The Fannie C. Harris Youth Center, a collaboration between DISD and others, will provide some housing for the district's homeless students.
By Shawn Shinneman
Arts & Entertainment
Nancy Fairbank's book puts a human face on an issue affecting people around the world.
By Nataly Keomoungkhoun
The homeless may not live in your Lakewood backyard, but you should still care. The recent closure of Tent City under I-45 near downtown and limits on affordable housing density mean that there are plenty of people looking for new places to camp. They're people; you're people. Let's talk about solutions that can make us all feel better, safer, and get a roof over our heads. The Dallas Commission on Homelessness is hosting two community meetings next week in an attempt to gather feedback for City Council come budget time in August. The first will be Monday night from 6 to 8 at Dallas City Hall in L1F1 Auditorium. The second will be on Tuesday from 6 to 8 at the Harry Stone Recreation Center. That's the one I'll be moderating. Tuesday's panelists include: Mark Clayton, Councilmember, District 9; Larry James, Chief Executive Officer, CitySquare; Ikenna Mogbo, Housing Outpatient Operations Manager, Metrocare Services; and Jesse Moreno, a community advocate. Krista Nightengale, a former managing editor of D Magazine and current managing director at Better Block Foundation, will also be there. Please bring questions and comments. I don't plan to talk too much; I'm really hoping to learn.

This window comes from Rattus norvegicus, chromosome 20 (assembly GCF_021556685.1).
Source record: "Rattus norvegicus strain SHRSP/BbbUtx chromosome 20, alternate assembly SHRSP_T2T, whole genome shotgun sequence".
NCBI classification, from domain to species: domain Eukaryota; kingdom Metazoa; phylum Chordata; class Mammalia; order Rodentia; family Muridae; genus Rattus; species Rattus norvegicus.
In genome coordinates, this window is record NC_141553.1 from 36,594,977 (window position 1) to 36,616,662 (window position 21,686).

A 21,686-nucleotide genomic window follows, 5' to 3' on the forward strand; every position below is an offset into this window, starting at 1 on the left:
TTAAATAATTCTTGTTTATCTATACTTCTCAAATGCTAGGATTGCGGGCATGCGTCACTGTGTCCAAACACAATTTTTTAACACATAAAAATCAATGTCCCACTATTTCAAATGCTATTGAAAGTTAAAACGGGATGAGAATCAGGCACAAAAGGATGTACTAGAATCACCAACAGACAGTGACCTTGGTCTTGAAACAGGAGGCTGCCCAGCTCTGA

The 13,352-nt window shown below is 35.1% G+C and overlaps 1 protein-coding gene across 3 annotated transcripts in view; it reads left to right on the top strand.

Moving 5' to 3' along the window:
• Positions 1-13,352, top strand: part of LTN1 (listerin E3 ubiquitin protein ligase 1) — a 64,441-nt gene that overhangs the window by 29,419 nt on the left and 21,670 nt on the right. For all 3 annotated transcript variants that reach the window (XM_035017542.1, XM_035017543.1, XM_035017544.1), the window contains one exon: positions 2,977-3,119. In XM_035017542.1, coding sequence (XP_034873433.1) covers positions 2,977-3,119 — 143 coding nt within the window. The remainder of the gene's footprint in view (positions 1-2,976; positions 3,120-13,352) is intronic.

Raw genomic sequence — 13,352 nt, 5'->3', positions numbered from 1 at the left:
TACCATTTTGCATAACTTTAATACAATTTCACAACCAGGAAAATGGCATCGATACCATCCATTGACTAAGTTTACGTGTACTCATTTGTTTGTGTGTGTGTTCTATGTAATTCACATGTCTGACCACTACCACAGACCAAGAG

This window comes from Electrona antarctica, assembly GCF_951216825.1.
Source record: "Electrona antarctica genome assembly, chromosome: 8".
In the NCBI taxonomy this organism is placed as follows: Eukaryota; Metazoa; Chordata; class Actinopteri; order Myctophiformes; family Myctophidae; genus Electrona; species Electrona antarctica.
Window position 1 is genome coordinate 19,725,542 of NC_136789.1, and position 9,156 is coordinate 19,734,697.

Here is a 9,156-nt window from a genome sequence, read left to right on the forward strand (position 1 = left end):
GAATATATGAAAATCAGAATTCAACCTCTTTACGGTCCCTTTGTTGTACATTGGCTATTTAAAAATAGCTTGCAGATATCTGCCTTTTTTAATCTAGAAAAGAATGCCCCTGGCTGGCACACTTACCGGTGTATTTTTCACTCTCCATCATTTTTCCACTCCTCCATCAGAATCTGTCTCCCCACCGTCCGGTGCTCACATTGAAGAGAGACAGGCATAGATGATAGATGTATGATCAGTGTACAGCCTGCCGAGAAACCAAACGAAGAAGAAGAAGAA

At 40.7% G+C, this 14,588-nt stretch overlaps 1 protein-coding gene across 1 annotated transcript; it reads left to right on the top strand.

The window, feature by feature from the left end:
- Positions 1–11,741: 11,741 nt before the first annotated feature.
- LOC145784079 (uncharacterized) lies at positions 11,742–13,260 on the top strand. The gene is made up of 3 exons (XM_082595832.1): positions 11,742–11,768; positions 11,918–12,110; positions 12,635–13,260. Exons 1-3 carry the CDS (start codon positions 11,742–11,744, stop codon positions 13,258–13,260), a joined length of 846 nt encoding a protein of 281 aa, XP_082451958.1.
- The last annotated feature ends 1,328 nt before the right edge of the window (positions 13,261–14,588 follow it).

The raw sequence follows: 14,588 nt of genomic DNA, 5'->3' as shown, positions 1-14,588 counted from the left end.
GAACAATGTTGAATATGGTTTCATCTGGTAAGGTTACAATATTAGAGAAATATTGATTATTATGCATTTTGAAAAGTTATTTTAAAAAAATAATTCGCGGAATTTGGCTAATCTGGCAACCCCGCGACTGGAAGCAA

By Kathy Wise
But upon reading of the latest plan do deal with homeless that is reported on in the Dallas Morning News today, I couldn't help but think that the whole homeless conversation in Dallas is starting to sound a little creepy.
By Peter Simek
Visiting Tent City before the city's shutdown.
By Krista Nightengale
It's perplexing, but it makes economic sense.
By Jason Heid
The Metro Dallas Homeless Alliance needs 750 volunteers to survey the city's homeless population on January 21. Registration ends at noon today. This is an important undertaking, and if you have the time, you should consider signing up.
Willie Baronet, who started buying signs from the homeless more than 20 years ago, is featured in a new documentary.
By Alaena Hostetter